Marigolds or Tagétes
Sometimes, during the rain, nature begins to glow even brighter than in clear weather. The sky may have turned gray, but the color contrast of vegetation does not leave me indifferent, so as not to write a new post about it.
I've always liked marigolds. Today's downpour helped me to look at them in a new way, not just as a plant that I meet almost at every step, but as an unsurpassed creation of God. These small flowers combine tenderness and stability, brightness and modesty, velvet luxury and nobility.
How wonderful it is when, walking under an umbrella down the street, without raising your head up, you can see such little suns. Albeit not sunflowers, but marigolds fit well into this role.
An artistic view of nature is very good, but I also want to introduce you to these plants from a scientific point of view.
Marigolds belong to the Aster family, while there are both annual and perennial species. They are also divided into multi-petal and low-lobe. The colors of marigolds are yellow, red and orange. And the Latin name Tareca was given to these flowers in 1753.
It turns out that their use is not limited to decorating city and country flower beds. Marigolds have many useful properties that you might not even have guessed about. So, for example, if you plant this unpretentious flower near tuberous plants (potatoes, strawberries) in the garden, you will forget about annoying parasites that strive to destroy your harvest.
Since the plant contains many minerals, flavonoids, vitamins, experienced housewives use it to fertilize the soil, as well as for medicinal purposes. There are many recipes for making medicines from marigold. Its healing properties help to treat influenza diseases, sinusitis, vascular diseases, digestive system, etc.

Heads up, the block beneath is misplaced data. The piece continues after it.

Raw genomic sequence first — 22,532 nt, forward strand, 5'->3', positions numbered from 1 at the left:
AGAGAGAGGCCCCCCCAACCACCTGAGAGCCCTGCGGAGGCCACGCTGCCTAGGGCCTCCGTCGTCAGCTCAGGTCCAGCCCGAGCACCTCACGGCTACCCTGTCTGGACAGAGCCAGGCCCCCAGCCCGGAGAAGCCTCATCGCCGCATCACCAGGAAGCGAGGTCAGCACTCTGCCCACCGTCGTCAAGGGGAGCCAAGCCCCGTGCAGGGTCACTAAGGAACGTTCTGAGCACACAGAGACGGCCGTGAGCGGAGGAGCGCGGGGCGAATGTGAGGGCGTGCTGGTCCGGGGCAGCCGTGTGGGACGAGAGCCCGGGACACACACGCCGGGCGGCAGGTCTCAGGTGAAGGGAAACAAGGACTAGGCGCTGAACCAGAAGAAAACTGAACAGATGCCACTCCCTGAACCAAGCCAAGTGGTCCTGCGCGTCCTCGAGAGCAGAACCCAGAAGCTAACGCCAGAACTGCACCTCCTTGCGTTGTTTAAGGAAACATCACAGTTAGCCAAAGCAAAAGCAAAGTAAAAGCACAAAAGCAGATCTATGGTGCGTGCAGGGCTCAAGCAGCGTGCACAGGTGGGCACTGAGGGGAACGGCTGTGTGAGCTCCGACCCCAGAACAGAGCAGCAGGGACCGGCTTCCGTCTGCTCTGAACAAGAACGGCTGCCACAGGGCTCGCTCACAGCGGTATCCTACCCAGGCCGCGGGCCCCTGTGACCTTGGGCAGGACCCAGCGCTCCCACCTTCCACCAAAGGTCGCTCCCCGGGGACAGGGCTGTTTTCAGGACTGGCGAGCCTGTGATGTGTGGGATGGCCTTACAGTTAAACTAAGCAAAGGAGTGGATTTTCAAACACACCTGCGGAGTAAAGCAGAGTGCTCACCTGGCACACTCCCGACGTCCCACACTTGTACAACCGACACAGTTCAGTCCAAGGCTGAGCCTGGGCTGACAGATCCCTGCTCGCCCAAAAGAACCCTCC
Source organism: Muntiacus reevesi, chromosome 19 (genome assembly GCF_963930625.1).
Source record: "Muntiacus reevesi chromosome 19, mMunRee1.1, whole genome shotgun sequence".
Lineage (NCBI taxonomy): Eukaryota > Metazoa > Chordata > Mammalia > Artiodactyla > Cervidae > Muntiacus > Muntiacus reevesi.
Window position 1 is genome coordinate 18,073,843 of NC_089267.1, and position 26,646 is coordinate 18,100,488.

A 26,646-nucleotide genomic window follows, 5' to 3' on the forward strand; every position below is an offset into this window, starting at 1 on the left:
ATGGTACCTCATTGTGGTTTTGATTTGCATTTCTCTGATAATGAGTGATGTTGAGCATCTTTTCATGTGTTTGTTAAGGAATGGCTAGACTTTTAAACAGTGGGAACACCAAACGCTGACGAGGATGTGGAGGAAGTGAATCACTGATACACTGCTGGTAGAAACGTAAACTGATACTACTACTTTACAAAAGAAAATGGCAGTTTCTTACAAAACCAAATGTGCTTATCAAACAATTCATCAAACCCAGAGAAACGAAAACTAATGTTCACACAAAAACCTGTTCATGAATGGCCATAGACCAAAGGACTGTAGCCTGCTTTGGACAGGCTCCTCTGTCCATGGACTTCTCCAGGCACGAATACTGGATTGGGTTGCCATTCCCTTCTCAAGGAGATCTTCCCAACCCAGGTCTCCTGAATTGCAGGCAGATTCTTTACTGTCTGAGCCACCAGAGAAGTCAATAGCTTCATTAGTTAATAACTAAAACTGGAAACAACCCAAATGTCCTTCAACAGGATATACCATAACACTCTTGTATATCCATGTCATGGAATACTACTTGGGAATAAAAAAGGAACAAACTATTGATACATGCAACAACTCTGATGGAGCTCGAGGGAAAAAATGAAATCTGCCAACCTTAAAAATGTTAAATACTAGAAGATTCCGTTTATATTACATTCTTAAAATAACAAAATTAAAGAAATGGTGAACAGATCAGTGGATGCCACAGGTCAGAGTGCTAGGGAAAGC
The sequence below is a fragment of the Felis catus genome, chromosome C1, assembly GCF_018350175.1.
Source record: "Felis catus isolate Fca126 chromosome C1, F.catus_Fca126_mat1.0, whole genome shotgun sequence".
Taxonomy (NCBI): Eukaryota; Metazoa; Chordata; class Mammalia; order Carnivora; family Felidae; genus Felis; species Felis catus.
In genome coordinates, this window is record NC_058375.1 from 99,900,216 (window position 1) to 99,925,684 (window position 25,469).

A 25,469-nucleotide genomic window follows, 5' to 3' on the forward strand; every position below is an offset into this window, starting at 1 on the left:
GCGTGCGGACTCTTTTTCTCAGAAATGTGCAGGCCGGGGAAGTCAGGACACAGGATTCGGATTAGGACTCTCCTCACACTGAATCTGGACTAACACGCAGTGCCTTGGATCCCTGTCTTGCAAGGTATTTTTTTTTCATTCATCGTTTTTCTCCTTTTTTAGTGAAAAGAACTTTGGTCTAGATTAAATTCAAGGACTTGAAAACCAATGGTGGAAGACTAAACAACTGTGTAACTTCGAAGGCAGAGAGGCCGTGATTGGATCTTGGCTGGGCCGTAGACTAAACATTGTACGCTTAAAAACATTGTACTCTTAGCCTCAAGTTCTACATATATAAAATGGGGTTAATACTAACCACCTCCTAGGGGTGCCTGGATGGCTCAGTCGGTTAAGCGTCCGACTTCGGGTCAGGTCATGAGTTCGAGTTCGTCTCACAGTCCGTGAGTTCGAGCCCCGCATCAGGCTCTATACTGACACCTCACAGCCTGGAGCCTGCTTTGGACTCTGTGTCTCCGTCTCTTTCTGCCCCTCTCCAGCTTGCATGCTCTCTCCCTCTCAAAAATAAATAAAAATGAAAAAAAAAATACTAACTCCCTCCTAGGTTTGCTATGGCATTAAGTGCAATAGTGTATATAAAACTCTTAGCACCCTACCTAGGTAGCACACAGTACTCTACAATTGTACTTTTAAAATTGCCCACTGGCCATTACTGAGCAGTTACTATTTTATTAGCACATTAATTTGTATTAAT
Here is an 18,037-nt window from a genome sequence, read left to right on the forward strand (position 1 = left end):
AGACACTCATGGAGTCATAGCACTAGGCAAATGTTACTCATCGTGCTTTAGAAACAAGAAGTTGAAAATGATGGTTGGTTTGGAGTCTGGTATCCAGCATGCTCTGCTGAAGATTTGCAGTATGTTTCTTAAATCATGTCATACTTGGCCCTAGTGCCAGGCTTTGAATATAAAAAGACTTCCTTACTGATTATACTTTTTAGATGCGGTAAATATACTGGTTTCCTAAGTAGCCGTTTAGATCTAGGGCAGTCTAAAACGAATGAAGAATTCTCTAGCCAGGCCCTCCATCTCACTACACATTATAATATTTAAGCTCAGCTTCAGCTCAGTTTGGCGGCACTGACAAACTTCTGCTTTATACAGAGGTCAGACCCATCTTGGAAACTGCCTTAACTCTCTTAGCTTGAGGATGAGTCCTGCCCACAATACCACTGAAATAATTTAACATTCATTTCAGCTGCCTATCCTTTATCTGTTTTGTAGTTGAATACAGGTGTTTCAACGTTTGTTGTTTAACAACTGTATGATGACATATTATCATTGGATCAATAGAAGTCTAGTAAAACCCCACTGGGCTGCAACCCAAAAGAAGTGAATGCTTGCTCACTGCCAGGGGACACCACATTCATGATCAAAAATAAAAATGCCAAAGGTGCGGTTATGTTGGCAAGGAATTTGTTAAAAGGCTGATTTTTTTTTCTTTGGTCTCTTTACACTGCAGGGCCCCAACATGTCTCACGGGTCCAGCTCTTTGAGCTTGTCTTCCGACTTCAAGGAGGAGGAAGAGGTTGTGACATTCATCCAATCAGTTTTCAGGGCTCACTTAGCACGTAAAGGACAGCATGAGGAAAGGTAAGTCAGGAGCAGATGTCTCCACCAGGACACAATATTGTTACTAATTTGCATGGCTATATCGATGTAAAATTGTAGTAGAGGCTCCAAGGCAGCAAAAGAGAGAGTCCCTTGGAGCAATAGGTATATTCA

But what will surprise you more is how popular it is in cooking. Its unusually pleasant aroma is so similar to the aroma of saffron that in baked goods you cannot even understand that it is marigold. It is also added to pilaf, soups, sauces, vegetable and legume dishes, in general, wherever you can throw saffron. This is what a fragrant seasoning is growing right under your windows, and most importantly, it's available! And marigold oil is widely used in oriental cooking for making sweets.
Marigolds also have strong coloring properties, which allows them to be used as a food coloring that will color in terracotta tones.
Not everyone knows about all this, and does not even think about how to use marigolds in everyday life, for medicinal purposes, and even in cooking. Therefore, I hope that this post will be not only informative, but also useful for you.
Photos taken with the smartphone Motorola Moto E6S.
Posted with STEMGeeks